I had worked more than 12 years as a video-game graphist and was already very invested in lowering my environmental impact on a personal level when the feeling that I wasn’t being part of the solution became too much and I needed to do more.
Back in March 2019, during a bike trip with my brother through Belgium, Germany and Netherlands, I met a very special someone here in Delft and after a while, came a moment where I knew I had to seize the opportunity to try something different – but what?
On the different occasions I came to Delft, I could not find any zero waste stores; in Montreal, they spring up like mushrooms but here, I suddenly had to deal with supermarkets and packaging again when I had almost erased them from my life.
It was actually triggering to me, and this is why, after a while, I decided that I would be moving to Delft with all my savings to start a zero waste shop!
After some research, I knew that I had to find a way to combine convenience and low costs. While I love a classic brick-and-mortar shop, it has huge starting and running costs: with a hundred products, you’re already in for 10k€ just in gravity bins! That makes it very hard to offer competitive prices.
Also, there have been some attempts at zero waste stores in the past in the Netherlands, but nowadays, the list of them resembles an obituary, even years before COVID hit. A survey that I did in March 2021 confirmed that very few people knew of any zero waste shop around here.
So that got me thinking: maybe the business model was not the right one…?
And in August 2020, I had an epiphany.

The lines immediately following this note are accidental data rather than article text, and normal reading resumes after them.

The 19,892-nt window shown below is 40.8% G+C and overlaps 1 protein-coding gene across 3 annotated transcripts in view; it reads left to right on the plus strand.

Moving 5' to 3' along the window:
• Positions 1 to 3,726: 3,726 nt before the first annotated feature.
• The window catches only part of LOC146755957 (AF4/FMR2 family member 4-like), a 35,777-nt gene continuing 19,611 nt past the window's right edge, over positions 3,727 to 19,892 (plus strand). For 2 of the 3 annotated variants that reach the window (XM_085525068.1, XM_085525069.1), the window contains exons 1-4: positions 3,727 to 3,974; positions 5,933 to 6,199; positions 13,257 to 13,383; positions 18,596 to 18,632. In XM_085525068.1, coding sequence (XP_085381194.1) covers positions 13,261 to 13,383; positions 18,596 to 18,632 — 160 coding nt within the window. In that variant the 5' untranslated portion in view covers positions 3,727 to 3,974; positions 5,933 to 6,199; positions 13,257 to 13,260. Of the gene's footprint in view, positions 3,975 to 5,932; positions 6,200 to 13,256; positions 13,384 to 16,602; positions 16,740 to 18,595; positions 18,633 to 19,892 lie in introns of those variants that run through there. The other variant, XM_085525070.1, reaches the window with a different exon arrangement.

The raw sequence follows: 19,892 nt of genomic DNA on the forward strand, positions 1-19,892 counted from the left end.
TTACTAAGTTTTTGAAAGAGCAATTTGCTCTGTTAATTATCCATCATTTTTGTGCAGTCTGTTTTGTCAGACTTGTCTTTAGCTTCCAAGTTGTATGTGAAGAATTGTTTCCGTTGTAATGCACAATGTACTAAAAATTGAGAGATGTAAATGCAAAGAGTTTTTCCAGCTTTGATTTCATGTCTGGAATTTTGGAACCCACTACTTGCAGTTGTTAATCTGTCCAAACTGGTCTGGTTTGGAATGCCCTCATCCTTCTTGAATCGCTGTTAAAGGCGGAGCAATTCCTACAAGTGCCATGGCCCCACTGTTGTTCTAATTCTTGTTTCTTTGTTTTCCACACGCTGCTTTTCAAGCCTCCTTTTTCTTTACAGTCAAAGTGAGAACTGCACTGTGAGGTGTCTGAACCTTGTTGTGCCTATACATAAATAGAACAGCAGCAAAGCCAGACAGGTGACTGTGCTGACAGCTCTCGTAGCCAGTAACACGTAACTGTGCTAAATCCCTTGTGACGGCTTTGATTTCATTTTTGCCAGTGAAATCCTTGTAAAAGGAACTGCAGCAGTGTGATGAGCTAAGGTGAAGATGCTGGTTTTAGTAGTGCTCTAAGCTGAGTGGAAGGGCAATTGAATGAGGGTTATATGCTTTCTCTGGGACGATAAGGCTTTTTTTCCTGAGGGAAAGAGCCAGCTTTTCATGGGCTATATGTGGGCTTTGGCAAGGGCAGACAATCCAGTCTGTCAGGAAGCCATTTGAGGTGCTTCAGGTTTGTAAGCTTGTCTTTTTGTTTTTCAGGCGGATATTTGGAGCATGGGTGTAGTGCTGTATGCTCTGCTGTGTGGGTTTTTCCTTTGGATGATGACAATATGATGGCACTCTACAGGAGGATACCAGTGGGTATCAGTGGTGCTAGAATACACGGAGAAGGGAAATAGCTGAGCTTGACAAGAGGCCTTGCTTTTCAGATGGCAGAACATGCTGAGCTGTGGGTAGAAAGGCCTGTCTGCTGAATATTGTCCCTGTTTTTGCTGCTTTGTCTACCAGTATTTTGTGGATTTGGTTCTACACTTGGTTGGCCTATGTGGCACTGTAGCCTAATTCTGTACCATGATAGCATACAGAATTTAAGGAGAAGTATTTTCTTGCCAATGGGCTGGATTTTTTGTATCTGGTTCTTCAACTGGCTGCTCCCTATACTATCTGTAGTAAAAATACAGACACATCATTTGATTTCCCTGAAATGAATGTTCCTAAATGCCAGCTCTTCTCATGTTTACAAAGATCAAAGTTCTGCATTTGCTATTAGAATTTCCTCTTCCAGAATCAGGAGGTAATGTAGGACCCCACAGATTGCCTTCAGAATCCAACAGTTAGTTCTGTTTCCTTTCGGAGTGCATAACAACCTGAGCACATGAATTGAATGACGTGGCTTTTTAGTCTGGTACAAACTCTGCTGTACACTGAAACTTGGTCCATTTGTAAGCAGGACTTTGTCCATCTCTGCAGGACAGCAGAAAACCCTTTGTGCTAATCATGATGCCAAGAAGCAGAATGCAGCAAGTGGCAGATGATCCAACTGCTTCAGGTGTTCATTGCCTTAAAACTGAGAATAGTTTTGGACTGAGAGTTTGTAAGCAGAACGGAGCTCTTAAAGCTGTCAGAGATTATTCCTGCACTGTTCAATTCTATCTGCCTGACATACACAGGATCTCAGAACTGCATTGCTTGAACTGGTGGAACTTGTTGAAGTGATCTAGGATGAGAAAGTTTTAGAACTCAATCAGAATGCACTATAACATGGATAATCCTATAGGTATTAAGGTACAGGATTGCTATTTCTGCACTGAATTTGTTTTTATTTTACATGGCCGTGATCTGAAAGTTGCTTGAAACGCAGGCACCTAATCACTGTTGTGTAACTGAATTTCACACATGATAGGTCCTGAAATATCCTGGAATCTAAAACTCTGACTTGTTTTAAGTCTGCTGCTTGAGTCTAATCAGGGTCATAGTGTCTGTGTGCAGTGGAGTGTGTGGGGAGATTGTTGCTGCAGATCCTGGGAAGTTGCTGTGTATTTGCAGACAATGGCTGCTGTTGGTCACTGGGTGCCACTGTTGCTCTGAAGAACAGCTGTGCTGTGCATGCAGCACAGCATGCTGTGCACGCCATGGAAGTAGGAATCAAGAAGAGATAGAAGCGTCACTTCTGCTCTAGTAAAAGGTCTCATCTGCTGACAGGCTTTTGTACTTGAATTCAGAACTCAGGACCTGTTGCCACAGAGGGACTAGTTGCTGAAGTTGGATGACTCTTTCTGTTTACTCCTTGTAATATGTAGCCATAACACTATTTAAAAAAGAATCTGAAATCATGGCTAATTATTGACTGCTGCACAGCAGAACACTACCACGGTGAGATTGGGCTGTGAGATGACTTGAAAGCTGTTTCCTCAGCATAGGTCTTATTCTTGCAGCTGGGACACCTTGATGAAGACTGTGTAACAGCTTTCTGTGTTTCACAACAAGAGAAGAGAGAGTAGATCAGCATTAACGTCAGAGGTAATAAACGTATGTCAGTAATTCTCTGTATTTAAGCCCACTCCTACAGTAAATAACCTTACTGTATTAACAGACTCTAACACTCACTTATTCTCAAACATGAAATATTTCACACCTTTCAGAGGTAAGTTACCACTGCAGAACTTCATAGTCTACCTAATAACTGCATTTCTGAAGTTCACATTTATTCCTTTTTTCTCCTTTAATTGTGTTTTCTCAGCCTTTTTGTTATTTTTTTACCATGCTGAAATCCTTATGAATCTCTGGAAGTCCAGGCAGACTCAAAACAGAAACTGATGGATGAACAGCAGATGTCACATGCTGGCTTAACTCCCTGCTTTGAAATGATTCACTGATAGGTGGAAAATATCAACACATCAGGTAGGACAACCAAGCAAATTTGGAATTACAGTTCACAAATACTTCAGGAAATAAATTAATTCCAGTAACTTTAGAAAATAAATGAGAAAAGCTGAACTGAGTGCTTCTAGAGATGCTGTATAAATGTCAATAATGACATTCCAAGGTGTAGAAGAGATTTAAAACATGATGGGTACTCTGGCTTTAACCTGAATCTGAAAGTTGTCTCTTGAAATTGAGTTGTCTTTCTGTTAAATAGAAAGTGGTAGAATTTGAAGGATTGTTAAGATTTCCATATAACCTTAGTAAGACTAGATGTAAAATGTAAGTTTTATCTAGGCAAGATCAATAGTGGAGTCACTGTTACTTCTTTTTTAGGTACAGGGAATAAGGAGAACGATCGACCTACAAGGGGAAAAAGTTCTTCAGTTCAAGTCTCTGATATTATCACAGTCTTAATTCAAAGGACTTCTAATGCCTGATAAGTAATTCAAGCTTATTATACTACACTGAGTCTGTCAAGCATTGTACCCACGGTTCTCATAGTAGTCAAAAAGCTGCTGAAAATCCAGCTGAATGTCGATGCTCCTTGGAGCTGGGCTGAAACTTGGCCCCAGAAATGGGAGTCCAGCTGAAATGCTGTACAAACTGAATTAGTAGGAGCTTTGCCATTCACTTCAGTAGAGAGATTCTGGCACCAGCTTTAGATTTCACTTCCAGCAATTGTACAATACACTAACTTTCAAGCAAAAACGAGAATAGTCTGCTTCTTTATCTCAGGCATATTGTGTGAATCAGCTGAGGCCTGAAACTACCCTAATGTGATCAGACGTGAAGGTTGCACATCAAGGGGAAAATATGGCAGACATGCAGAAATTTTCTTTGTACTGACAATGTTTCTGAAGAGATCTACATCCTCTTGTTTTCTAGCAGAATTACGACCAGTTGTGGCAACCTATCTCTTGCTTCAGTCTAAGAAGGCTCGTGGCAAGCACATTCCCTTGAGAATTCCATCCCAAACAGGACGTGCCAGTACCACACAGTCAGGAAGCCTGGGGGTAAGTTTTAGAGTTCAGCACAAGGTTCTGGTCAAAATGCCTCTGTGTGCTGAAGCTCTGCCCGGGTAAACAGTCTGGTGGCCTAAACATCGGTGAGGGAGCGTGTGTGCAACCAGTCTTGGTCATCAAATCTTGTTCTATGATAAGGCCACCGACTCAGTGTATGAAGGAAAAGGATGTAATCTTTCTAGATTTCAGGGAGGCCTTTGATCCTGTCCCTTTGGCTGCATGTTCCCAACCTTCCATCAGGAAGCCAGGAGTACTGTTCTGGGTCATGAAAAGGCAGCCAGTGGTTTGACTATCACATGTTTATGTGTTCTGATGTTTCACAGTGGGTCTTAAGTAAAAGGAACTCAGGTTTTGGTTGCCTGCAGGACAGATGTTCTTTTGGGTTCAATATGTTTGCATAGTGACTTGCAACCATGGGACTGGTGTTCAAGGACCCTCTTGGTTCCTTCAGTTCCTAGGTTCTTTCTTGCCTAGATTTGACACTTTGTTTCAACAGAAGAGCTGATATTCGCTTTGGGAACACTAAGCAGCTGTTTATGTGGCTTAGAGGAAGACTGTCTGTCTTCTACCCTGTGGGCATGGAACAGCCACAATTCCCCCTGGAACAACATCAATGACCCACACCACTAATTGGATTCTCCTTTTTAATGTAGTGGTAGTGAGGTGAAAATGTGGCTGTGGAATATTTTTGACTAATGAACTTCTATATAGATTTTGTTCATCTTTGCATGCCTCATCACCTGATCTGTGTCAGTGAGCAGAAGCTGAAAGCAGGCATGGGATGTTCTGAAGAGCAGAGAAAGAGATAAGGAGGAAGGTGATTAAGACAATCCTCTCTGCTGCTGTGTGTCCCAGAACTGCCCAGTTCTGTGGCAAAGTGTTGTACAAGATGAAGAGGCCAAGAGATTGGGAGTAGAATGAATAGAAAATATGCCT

On a biking trip (yet another one!) in the north of France with my boyfriend, we encountered a big vending machine that would sell fresh products farms directly to the consumer, 24/7.
We bought a few things from it, but were a bit frustrated that we had to throw away the glass jars our soups came in, instead of returning them to the farm or the locker.
That’s when it clicked.
I knew back in Montreal of a zero waste shop that only worked through online order and home delivery. They would deliver the goods in jars, by bike, that you could then return when empty. While it was very successful, I rarely used their services, mostly because I really dislike to be stuck at home to wait for a delivery.
But what if I used this farm vending machine instead? Making your basket ready for pick-up anytime of the day or night?
This is how Lockoloop was born: a pun between locker and loop, zero waste meets click’n’collect.
Fortunately, the survey results show that more that 76% of our respondents are on board with the idea! Of course, I’m not closing the door at all on the idea of a B&M shop someday. I know a lot of you, like myself, are attached to this idea of a place where you can be around people who think alike, and have some transparency about the products you buy.